MS rivals lie in wait for Exchange

Novell and Lotus make plays to steal away Microsoft users before they can upgrade to Exchange.

CNET News staff
3 min read
LAS VEGAS, Nevada--Microsoft tried hard to steal the show today at the Networld + Interop trade conference here with the release of its long-awaited Exchange messaging server. But its competitors were already waiting in the wings with migration programs intended to take away Microsoft customers.

Exchange is an enterprise messsaging server intended to replace the older Microsoft Mail system by offering groupware capabilities, such as discussions, workflow management, and a higher level of reliability and scalability.

Because MS Mail users now must go through the pain of upgrading anyway, Novell and Lotus Development announced migration programs today aimed at intercepting corporate users of Microsoft Mail before they switch to Exchange. Both companies also announced new features or add-on software to make Novell GroupWise and Lotus Notes more attractive.

Novell announced that it will give away up to 50 client licenses for GroupWise 4.1, a Message Server NetWare Loadable Module, and a Microsoft Mail Migration Utility to Microsoft Mail users who switch to GroupWise.

Lotus, which handed out disks with Notes software outside Microsoft chairman Bill Gates's keynote this morning, will provide Microsoft Mail users with migration tools that translate MS Mail directories, personal address books, and distribution lists to formats that will work with its Notes Release 4.

Some analysts think the scheme may work. Microsoft has already managed to woo 60,000 corporate users into adopting Exchange, but that number pales in comparison to the 15 million using Lotus Notes and 5.5 million using GroupWise.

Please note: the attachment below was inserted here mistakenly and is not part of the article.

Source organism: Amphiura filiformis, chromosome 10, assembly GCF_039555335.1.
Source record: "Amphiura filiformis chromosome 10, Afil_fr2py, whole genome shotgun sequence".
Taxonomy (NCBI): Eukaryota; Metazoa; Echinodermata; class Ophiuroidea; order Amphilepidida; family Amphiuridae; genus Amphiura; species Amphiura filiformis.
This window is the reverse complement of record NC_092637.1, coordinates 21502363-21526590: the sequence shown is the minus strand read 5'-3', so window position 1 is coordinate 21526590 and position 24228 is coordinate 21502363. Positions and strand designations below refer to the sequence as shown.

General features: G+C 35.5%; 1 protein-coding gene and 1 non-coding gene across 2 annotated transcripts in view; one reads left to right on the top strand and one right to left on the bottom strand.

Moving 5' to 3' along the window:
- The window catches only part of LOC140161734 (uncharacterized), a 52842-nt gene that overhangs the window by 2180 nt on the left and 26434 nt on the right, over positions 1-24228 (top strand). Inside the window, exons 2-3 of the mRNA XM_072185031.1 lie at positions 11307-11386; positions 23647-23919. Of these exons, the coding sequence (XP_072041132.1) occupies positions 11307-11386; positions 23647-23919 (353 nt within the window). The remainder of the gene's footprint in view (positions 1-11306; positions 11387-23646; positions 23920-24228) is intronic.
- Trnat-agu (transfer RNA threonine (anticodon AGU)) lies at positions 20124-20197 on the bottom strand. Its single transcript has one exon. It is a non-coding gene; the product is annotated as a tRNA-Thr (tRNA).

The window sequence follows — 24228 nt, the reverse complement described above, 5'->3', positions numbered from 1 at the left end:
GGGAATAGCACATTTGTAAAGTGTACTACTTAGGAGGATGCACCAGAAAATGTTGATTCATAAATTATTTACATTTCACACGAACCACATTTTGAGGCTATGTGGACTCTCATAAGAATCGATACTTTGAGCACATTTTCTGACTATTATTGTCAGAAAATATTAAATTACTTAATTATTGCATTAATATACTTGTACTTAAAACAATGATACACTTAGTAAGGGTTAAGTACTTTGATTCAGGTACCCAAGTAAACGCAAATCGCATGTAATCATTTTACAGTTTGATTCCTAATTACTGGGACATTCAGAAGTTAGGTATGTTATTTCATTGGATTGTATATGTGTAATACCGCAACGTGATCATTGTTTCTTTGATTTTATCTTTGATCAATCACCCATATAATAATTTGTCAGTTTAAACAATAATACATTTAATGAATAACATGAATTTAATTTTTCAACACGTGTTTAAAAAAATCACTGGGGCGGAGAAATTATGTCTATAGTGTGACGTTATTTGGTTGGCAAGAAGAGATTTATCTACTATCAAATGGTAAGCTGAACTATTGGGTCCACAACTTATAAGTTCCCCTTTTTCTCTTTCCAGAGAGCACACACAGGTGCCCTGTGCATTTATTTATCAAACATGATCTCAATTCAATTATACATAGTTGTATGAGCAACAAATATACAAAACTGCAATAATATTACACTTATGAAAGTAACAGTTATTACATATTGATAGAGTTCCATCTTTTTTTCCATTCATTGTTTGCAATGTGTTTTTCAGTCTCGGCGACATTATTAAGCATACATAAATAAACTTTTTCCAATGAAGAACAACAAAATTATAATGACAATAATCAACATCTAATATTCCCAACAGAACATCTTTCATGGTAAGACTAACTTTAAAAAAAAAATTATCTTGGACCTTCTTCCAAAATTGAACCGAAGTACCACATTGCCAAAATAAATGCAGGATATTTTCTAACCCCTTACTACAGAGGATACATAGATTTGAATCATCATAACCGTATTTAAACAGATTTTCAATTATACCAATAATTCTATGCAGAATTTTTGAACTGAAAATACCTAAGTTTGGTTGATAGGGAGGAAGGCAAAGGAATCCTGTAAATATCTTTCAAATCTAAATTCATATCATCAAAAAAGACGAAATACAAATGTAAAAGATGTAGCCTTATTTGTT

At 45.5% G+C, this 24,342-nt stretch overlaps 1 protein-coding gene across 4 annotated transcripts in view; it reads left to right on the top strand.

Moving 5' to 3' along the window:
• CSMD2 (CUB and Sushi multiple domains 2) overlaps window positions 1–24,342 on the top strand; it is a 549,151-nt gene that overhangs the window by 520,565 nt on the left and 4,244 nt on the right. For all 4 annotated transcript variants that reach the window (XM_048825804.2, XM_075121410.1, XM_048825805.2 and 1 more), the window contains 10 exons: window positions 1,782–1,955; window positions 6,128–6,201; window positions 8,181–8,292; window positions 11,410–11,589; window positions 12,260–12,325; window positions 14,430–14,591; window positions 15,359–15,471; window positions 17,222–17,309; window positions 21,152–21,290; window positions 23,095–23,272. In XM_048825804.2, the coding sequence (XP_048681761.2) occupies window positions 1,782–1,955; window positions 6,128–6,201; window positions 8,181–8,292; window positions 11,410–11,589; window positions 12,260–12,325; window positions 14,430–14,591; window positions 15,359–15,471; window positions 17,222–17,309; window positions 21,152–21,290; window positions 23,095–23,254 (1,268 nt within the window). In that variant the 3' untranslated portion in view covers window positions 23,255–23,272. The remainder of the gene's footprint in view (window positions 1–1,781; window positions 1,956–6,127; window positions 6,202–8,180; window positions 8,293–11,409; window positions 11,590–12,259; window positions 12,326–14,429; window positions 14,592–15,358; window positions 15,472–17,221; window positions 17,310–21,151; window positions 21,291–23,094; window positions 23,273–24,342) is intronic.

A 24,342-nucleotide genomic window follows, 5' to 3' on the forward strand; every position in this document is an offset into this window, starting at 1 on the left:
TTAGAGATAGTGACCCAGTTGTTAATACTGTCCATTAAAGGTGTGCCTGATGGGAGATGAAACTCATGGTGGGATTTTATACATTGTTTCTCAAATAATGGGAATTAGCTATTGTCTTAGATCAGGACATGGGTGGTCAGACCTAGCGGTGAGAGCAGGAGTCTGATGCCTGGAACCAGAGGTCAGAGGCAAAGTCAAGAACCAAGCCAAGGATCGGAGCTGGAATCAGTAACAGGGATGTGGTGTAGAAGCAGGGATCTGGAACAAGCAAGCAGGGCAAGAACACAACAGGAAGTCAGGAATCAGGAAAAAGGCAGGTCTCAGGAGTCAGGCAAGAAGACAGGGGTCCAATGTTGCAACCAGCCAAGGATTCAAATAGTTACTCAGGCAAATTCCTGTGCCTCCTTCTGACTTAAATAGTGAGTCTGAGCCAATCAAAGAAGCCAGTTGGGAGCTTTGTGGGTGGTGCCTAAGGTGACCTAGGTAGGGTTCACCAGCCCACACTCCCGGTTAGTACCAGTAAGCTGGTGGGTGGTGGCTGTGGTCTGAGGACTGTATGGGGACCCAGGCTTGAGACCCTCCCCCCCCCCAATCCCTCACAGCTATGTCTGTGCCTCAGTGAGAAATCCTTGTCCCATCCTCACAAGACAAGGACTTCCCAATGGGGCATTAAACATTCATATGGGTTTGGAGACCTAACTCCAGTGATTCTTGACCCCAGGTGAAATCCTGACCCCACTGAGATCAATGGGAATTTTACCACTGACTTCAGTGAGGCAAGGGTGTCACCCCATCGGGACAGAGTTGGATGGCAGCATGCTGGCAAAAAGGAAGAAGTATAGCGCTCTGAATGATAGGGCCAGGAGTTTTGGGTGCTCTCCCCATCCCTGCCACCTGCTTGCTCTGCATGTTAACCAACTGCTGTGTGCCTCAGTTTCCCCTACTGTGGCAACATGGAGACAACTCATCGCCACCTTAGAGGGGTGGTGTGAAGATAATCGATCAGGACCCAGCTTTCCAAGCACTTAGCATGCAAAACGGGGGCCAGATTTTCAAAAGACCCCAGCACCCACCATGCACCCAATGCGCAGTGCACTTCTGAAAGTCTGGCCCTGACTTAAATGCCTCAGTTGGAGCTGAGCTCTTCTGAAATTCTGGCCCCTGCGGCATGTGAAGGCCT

"Migrating to Exchange from Microsoft Mail is non-trivial," said David Strom, president of the David Strom Incorporated consultancy. "I think Lotus and Novell have a shot."

In addition to their migration programs, Lotus and Novell announced new software designed to make their products more functional and easier to use. Novell announced GroupWise WorkFlow, a program that updates members of a workflow project via email to new tasks and assignments, while Lotus unveiled Lotus NotesView 4.0, a graphical management tool to simplify monitoring and administration of Notes networks.

Still, some users say that as the new kid on the block, Exchange brings new features that will attract both existing Microsoft users and new customers.

"Exchange offers us replication for folders...which is absolutely critical for mobile users," said Erik Iversen, director of application development systems at Nabisco. "Our sales are almost entirely mobile. By the end of today, Nabisco will have over 2,700 users on Exchange."

And even though Microsoft has taken nearly two years to deliver Exchange, the company can easily associate its release with its quickly evolving Internet strategy, whereas both Notes and Groupwise were introduced before the intranet phenomenon really caught on.

"None of the messaging solutions of the past met the bill," Gates said. "We're not an island here. The last two years we've spent embracing the Internet and testing [Exchange Server]. Any system running any browser can connect into [Exchange Server] and access public folders."

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